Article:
As I have said, that was not in fact the way in which these justices proceeded. Their affidavits are very frank and clear about that matter. It seems to me that this was simply a different view formed upon the same facts by a differently constituted bench. In my judgment in the result they did exceed their powers. Prima facie therefore that decision should be quashed and also the decision to commit for trial.’
McCullough J said: ‘a decision under section 24(1) of the Magistrates’ Courts Act 1980 is not irrevocable. However, once such a decision has been taken and announced, it will in the great majority of cases stand. But in a case where trial on indictment has been decided upon, it is in my opinion open to the justices to review that decision at any stage up to the start of their inquiry as examining justices. Such a review will be permissible if a change of circumstances has occurred since the original decision was taken and also if circumstances are brought to the attention of the court which, although existing when the original decision was taken, were not then drawn to the attention of the court. I am thinking, for example, of a case where justices are told on a later occasion that the facts of the charge were less serious than the court was originally led to believe, or where the court learns facts about the defendant’s background, character, and antecedents, which indicate that if he is found guilty there will be no need after all for it to be possible to sentence him in pursuance of section 53(2) of the Children and Young Persons Act 1933.
Similarly, in a case where summary trial has been decided upon, it is in my opinion open to the justices to review that decision at any stage up to the beginning of the summary trial. Such a review is permissible if a change of circumstances has occurred since the original decision was taken and also if circumstances are brought to the attention of the court which, although existing when the original decision was taken, were not then drawn to the attention of the court . . Put more shortly, at any stage before the tracks divide, the decision as to which track is to be pursued is open to revision upon the demonstration of what may shortly be called a change of circumstances. I see nothing in section 24(1)(a) to prevent this. On the contrary, I take it to have been the intention of Parliament that the decision should be taken on the fullest information available to the court immediately before the tracks divide. Any other construction may lead to injustice.’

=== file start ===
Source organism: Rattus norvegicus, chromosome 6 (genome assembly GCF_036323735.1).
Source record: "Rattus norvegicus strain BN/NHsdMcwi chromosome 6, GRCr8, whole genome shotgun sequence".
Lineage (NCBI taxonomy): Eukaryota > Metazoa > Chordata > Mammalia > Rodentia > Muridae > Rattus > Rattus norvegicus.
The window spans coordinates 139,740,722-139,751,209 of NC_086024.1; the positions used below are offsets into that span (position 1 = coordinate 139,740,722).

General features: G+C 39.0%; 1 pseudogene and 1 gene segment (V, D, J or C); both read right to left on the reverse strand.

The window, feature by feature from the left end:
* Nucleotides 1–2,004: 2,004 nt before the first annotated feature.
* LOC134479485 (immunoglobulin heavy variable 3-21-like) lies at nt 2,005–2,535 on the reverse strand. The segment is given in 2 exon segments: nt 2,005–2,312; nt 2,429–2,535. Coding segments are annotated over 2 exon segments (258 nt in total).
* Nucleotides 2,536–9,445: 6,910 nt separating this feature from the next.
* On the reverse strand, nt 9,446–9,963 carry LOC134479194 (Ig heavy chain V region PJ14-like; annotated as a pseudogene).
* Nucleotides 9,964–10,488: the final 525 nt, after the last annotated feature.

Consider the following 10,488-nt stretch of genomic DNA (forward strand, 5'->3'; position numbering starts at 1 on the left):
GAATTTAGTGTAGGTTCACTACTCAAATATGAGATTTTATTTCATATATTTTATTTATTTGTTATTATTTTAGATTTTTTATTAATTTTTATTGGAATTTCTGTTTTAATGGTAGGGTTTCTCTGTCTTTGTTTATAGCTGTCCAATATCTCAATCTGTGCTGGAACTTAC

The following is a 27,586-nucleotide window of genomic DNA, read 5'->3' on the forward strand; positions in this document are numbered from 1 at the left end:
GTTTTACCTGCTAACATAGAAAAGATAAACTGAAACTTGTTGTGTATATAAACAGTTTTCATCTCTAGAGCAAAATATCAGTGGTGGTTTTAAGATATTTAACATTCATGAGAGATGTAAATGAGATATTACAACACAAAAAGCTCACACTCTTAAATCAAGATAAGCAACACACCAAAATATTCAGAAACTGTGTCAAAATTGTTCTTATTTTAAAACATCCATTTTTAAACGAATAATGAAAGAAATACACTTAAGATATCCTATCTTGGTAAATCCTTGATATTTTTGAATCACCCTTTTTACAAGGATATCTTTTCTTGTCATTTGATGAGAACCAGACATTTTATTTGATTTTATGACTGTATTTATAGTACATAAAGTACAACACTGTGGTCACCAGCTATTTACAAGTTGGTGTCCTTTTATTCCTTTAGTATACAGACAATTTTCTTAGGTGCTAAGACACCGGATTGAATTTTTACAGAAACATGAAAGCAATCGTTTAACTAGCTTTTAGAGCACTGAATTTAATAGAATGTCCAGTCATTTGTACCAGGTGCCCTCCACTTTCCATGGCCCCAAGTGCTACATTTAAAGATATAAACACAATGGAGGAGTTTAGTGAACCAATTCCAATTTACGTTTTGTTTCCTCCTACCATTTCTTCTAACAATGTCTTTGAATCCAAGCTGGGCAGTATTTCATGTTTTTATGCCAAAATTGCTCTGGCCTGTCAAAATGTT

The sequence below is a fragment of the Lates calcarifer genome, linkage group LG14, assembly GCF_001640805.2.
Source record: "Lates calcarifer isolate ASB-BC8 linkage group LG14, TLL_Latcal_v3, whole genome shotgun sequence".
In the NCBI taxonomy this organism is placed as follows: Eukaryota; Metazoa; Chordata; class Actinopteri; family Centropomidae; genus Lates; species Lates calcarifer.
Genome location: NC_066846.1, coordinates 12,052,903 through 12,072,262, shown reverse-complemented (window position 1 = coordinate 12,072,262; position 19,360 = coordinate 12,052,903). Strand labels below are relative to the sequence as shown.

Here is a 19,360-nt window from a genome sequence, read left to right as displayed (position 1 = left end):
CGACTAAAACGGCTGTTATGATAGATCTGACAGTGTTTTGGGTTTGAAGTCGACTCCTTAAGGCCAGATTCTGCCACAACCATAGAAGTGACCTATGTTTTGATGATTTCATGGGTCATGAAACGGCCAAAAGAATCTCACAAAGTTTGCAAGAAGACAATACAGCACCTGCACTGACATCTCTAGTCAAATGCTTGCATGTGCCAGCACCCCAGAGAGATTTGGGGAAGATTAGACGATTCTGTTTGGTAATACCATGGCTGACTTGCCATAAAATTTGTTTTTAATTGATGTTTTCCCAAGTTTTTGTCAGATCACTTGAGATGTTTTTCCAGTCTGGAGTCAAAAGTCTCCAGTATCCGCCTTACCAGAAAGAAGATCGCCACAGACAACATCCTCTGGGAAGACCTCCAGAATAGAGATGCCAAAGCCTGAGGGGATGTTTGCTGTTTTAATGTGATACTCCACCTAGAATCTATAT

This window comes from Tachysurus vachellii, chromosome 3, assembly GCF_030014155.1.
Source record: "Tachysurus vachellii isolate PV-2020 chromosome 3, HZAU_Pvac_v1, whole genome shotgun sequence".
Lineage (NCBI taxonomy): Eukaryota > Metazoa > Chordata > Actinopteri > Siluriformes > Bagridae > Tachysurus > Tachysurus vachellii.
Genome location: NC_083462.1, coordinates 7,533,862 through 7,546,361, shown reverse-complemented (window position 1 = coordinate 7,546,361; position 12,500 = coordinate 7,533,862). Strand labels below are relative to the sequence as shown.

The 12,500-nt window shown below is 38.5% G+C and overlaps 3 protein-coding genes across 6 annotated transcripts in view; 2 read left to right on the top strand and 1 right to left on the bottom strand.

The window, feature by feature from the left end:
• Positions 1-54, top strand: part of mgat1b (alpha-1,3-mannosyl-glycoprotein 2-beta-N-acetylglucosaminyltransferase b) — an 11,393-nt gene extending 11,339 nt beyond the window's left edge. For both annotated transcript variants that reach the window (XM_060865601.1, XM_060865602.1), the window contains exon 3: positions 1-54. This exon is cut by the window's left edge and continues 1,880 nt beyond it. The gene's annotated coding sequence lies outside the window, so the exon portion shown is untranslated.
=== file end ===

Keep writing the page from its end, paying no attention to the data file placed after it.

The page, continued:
References: [1986] 1 WLR 939, [1986] 3 All ER 17, [1986] Crim LR 557, (1986) 84 Cr App R 81
Judges: Stephen Brown LJ, McCullough J
Statutes: Magistrates’ Courts Act 1980 24(1)
Jurisdiction: England and Wales
This case is cited by:

  • Cited – Regina v Stamford Magistrates ex parte Director of Public Prosecutions Admn 31-Jul-1997
    A challenge was made as to whether the magistrates had jurisdiction in an allegation of burglary, or whethe the case should have been comitted to the Crown Court. . .
    (, [1997] EWHC Admin 760)
  • Cited – Jones v South East Surrey Local Justice Area Admn 12-Mar-2010
    jones_sesjaAdmn10
    The defendant sought judicial review of a decision of the magistrates to adjourn a case where, on the day before, a differently constitued bench had refused an adjournment requested by the prosecution. On the first occasion the prosecutor had not . .
    (, [2010] EWHC 916 (Admin), (2010) 174 JP 342)

These lists may be incomplete.
Last Update: 27 November 2020; Ref: scu.224836